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In other words, the “trick” was revealed in advance.Would you like to guess the percentage of the participants in the second group who solved the puzzle correctly?There seemed to be no end to the insights that could be offered under the banner of thinking outside the box.Speakers, trainers, training program developers, organizational consultants, and university professors all had much to say about the vast benefits of outside-the-box thinking.The symmetry, the beautiful simplicity of the solution, and the fact that 80 percent of the participants were effectively blinded by the boundaries of the square led Guilford and the readers of his books to leap to the sweeping conclusion that creativity requires you to go outside the box.The idea went viral (via 1970s-era media and word of mouth, of course).He challenged research subjects to connect all nine dots using just four straight lines without lifting their pencils from the page.Today many people are familiar with this puzzle and its solution.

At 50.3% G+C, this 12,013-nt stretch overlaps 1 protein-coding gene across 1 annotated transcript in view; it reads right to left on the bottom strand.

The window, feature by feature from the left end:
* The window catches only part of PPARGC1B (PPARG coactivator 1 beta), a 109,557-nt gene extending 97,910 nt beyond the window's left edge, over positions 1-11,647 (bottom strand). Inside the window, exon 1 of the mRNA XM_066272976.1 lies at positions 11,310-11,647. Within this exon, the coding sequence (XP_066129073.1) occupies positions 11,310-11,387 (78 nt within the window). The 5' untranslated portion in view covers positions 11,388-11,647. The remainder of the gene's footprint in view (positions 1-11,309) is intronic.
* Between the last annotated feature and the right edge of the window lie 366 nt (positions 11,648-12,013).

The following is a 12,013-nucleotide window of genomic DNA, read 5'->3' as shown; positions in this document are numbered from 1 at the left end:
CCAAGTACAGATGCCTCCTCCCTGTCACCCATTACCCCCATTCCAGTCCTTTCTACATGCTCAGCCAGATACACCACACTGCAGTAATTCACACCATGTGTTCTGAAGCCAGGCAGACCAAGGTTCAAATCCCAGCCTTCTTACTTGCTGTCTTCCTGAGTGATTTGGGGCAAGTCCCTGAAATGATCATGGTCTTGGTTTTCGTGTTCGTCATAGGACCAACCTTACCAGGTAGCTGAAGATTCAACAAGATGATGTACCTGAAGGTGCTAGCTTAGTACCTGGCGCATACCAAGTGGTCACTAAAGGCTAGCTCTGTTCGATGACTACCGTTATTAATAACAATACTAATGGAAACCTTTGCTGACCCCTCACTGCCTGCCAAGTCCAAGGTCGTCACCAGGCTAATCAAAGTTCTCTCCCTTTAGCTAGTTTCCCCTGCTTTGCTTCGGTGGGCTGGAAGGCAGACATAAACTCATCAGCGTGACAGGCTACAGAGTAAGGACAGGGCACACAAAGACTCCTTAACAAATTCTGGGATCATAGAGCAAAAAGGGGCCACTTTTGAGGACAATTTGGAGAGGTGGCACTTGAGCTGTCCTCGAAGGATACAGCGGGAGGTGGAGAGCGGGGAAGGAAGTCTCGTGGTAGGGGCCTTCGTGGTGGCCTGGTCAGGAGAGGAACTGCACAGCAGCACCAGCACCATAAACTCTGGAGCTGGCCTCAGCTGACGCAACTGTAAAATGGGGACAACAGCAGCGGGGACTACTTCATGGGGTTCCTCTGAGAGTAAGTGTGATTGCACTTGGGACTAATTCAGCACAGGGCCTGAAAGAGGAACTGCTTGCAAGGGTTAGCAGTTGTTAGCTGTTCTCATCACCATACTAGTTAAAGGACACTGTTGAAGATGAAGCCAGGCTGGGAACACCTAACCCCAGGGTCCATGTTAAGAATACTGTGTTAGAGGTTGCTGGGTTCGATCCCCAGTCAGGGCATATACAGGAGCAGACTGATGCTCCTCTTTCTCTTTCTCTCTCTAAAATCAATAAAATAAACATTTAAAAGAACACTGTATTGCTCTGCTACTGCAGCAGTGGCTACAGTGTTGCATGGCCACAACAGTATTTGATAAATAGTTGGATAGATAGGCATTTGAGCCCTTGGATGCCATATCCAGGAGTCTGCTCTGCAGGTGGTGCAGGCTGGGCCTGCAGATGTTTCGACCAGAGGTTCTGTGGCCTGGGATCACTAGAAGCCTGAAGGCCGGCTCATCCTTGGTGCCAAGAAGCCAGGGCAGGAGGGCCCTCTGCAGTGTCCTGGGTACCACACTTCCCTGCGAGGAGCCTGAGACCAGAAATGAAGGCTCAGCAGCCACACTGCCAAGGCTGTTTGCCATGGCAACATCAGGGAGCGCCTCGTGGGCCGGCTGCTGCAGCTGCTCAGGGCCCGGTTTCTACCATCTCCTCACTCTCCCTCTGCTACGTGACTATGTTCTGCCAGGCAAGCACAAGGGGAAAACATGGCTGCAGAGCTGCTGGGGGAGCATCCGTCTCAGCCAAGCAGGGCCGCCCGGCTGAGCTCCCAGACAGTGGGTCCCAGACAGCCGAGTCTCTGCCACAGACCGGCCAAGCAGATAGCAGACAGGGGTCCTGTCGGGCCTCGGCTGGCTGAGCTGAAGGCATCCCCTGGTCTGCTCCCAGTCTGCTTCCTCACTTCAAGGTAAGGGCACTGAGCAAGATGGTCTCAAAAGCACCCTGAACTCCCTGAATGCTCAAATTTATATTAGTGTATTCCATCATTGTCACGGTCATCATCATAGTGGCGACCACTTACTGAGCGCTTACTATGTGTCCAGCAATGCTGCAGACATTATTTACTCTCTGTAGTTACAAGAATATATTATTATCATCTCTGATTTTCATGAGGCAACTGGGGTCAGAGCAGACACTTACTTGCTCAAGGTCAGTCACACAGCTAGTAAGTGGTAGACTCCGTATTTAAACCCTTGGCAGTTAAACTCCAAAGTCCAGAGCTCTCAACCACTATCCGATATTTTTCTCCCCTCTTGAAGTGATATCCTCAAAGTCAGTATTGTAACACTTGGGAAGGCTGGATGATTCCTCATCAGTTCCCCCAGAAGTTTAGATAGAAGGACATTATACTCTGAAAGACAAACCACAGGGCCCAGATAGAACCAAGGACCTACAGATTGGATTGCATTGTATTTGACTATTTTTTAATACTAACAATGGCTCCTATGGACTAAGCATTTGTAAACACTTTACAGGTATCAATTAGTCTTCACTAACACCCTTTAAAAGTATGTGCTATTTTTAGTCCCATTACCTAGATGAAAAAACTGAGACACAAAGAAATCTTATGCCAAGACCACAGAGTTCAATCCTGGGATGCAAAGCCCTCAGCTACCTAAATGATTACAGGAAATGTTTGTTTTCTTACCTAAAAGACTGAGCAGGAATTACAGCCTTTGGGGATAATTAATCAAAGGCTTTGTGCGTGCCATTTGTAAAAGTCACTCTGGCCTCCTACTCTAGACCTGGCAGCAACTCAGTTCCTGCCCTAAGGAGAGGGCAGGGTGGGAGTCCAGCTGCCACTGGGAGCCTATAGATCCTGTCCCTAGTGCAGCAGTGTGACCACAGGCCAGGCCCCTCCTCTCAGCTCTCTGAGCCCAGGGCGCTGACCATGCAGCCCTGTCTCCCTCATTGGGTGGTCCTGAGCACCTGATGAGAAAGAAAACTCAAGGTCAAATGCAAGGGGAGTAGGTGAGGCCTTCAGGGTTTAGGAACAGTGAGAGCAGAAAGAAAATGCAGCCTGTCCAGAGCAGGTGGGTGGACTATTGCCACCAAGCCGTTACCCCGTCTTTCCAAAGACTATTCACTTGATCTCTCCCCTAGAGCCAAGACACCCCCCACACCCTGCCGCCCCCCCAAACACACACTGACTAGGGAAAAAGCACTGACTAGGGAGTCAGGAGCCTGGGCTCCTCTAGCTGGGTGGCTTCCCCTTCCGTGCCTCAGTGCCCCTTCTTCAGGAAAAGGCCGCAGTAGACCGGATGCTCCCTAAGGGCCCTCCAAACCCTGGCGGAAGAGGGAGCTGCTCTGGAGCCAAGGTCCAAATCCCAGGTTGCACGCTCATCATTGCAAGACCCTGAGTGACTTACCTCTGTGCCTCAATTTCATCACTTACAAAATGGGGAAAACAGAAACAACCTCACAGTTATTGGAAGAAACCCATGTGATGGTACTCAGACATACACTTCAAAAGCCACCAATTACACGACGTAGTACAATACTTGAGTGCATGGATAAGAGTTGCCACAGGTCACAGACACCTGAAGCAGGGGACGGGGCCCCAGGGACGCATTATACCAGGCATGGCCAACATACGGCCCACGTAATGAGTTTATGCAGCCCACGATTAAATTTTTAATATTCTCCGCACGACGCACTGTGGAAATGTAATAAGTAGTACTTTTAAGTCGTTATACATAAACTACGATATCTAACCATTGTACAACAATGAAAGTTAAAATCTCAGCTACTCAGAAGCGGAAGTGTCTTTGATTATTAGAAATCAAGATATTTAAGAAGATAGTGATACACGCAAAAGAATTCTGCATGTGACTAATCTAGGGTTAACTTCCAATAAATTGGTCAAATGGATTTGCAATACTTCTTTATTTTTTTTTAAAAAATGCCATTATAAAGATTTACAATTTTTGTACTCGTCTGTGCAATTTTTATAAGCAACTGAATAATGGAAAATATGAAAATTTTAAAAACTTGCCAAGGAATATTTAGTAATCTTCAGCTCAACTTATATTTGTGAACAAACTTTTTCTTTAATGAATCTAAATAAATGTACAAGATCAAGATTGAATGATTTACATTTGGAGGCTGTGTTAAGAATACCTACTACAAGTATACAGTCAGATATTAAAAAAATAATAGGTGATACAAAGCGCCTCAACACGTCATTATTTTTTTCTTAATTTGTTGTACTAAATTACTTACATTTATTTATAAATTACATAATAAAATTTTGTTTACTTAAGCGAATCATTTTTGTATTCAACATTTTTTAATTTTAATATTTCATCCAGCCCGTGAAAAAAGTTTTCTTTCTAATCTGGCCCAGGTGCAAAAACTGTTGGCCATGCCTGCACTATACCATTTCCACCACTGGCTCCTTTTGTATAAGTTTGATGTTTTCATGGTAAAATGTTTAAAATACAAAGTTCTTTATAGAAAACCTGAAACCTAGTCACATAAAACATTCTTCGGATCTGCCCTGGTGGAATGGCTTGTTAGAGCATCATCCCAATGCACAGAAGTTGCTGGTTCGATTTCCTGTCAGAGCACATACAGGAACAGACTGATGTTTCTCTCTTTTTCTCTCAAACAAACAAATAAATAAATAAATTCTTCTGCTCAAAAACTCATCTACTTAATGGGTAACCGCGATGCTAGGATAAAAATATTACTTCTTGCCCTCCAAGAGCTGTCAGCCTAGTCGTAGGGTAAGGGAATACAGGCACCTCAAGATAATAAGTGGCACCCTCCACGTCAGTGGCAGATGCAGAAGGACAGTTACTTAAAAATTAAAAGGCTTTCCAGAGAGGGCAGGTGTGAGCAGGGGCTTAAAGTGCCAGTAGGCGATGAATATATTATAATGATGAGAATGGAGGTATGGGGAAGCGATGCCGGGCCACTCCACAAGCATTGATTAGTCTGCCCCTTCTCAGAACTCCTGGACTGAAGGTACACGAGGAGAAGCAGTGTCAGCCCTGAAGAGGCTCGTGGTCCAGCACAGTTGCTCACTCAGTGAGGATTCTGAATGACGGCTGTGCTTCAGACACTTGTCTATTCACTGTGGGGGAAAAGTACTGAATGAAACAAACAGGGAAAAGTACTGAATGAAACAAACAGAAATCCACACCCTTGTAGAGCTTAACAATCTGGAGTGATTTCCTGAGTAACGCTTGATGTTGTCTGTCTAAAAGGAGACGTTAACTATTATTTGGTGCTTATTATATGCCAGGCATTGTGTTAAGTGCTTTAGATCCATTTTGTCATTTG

Management consultants in the 1970s and 1980s even used this puzzle when making sales pitches to prospective clients.
Let’s look a little more closely at these surprising results.
Solving this problem requires people to literally think outside the box.
The first group was given the same instructions as the participants in Guilford’s experiment.
The second group was told that the solution required the lines to be drawn outside the imaginary box bordering the dot array.
No one, that is, before two different research teams—Clarke Burnham with Kenneth Davis, and Joseph Alba with Robert Weisberg—ran another experiment using the same puzzle but a different research procedure.